GHS - March 2016
March 2016 #85
Our apologies for the lateness (only one week) of this newsletter. There are the usual excuses; traffic was bad; had to visit the dentist/doctor/optician; dog had kittens. None apply, just couldn’t get started, but here goes. The first part is easy; a message from Ron Sinclair, the Society’s president. "I encourage all members to attend our Annual General Meeting on Monday, March 21, 2016, at St. Paul’s Glanford Anglican Church, 2869 Upper James Street, Mount Hope. The formal meeting begins at 7:15 PM but all are invited to our Potluck Supper which begins at 6 PM sharp. The price of admission - your favourite salad, casserole or dessert. This year, I’ll be presenting some preliminary findings regarding the other local historical societies to add to a discussion about the future directions of our society. I look forward to seeing you on the 21st of March. Many of our members live outside of the Hamilton area, so if you are unable to attend, please direct your comments/ideas to me in care of our email: firstname.lastname@example.org, Ron Sinclair."
Hope you have your seeds ordered or already purchased because spring is almost here. We were out a week ago and planted daffodil bulbs. Three days later, 5" snow! We have had some progress with the acquisition and digitizing of school photos, thanks to the efforts of Pat Powell, who has stirred up the closets and storage boxes of Binbrook. Last year, we had less than a dozen school photos of Bellmoore school. Latest count is 122 and rising. Lowest count is for S.S. # 6 Binbrook, about a half dozen photos. Donations accepted.
In anticipation of a long winter, we built up an inventory of headstone photos, ready to be submitted on those long, cold days. Never really happened as we still have about 300 to send. The project has had long distance results for the Society. As reported in December, we helped an Oregon lady with her family from an East Seneca photo. Since that time, we’ve had emails from Grand Rapids and a couple of local ones regarding the stone inscriptions. At last count, we’ve sent in over 14,000 photos, listed over 40,000 names on the headstones website. Still more to go once the snow’s gone and the grass is green. If you’re a bit off the centre line, there’s humour in the cemeteries. One headstone had the inscription “GO LEAFS GO” Didn’t say where to. Another one had a verse that started out (pardon our French but it’s a direct quote): “I’m sorry that you had a sh**ty day.” Our thought was - not as bad as you had.
We’ve started exploring the expansion of our web site to include more records and, possibly photos. There’s some technical stuff involved but it should pay off in the future. We’ve estimated that enquiries to the Society are 80% email and 20% walk-in. For web expansion, we would like to digitize more of our records, again a slow process but well worth the effort. Here’s a good reason why we have the Spectator files digitized. In them, we found an 1898 marriage for an email enquiry and received this reply from the sender: “... I have to tell you thank you so very much. You have probably heard this story before but I have been searching for this information for about 3 years and finally got confirmation of the marriage.”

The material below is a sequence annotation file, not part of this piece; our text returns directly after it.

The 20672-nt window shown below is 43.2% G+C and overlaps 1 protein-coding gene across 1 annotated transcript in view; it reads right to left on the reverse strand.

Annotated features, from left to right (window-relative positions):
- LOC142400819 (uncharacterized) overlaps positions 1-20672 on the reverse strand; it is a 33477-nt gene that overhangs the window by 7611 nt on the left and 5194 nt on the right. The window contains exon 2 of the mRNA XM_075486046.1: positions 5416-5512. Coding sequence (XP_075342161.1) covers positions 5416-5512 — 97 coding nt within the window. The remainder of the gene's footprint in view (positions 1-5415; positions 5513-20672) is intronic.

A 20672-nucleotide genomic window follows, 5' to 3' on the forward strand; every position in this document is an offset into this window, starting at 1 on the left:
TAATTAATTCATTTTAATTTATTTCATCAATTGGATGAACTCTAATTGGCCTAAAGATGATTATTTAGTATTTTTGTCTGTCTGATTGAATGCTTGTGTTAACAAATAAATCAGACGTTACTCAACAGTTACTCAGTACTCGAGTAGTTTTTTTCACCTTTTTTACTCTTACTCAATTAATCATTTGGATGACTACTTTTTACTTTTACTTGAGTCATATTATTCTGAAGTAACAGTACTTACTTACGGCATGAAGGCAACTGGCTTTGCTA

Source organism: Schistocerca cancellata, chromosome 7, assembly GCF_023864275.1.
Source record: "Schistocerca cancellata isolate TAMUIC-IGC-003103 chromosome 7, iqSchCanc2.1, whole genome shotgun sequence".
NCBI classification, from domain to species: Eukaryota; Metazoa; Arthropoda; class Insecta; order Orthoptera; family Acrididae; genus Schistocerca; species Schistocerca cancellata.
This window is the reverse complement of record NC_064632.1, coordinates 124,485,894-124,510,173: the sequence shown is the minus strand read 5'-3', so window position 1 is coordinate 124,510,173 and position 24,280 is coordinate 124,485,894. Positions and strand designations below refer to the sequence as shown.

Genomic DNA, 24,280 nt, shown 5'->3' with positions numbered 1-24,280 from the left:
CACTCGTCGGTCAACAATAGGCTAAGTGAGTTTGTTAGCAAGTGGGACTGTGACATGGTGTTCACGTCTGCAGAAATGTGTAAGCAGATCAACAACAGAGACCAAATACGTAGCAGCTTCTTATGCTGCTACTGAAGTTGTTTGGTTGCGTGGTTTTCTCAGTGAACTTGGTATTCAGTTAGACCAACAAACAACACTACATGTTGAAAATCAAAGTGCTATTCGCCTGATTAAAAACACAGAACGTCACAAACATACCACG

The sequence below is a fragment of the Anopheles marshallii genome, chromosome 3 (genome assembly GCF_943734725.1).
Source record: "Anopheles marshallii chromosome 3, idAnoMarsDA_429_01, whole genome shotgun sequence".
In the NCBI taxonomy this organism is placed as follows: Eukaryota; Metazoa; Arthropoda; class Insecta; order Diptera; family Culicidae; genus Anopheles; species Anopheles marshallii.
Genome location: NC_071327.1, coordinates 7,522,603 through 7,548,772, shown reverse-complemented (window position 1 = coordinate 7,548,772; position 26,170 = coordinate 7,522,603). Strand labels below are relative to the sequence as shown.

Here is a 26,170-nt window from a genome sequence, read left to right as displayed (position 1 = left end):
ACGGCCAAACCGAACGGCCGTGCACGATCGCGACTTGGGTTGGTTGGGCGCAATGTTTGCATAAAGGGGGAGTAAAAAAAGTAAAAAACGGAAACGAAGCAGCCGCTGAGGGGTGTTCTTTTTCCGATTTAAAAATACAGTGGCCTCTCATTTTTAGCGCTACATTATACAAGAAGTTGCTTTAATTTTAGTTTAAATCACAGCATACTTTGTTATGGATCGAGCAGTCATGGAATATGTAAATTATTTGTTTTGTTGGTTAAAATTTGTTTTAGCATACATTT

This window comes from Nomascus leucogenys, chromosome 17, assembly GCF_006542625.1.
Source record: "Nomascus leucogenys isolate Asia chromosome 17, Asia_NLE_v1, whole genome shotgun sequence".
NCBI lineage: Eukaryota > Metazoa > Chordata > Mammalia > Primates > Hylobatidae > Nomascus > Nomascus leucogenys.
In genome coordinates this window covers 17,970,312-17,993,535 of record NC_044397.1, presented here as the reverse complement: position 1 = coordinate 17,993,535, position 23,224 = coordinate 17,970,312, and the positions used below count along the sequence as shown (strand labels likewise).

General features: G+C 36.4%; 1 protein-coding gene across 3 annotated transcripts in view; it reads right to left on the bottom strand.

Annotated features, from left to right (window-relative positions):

The city’s inventory and registry of historic buildings seems to go in “fits and starts.” Years ago, there was a collection of historic sites done by the area’s historical societies, then added to in bits and pieces. There was no restriction on renovations, sale or demolition of the listed property, unless it was designated under Part IV of the Ontario Heritage Act. The process was a voluntary one until recently when the city, in a panic, decided to “save” buildings from the wreckers. A few may have been justified but not all. Then came the register. Again, a list was compiled of buildings considered of heritage importance. The only restriction is a 60-day delay in the demolition process. To quote the Prince of Wales from a 1984 speech: “There must be one golden rule - we all need to be involved together planning and architecture are much too important to be left to the professionals.”
Upcoming Society Events:
Monday, March 21, 2016; St. Paul’s Glanford Anglican church, 2869 Upper James Street, Mount Hope, 7:30 PM. Annual meeting and potluck supper.
Monday, April 18: Monthly meeting at Orchard Court, 2800 Library Lane, Binbrook, 7:30 PM.
Saturday & Sunday, May 7 & 8 Doors Open Hamilton. Open house at various locations throughout the city, usually 10 AM to 4 PM but times may vary.
For May, the monthly meeting has been changed to an invitation on Saturday, June 5 & Sunday June 6 for a general open house of International Harvester equipment and memorabilia at the home of Larry & Lindy Smith, 6136 White Church Road, Mount Hope
Monday, June 20: Strawberry social at the Newport residence, 7349 Airport Road, Mount Hope, Note the time – 7:00 PM.
Here’s an advance notice of an October joint meeting with Stoney Creek Historical Society. It’s at the Stoney Creek municipal service centre, 777 King Street east, Stoney Creek, Wednesday, October 5, time to be announced. Speaker is Thanh Campbell, the story of orphan 32.
A gentle reminder - membership dues of $15 for 2016 are gratefully accepted, especially if you wish to vote at our annual meeting.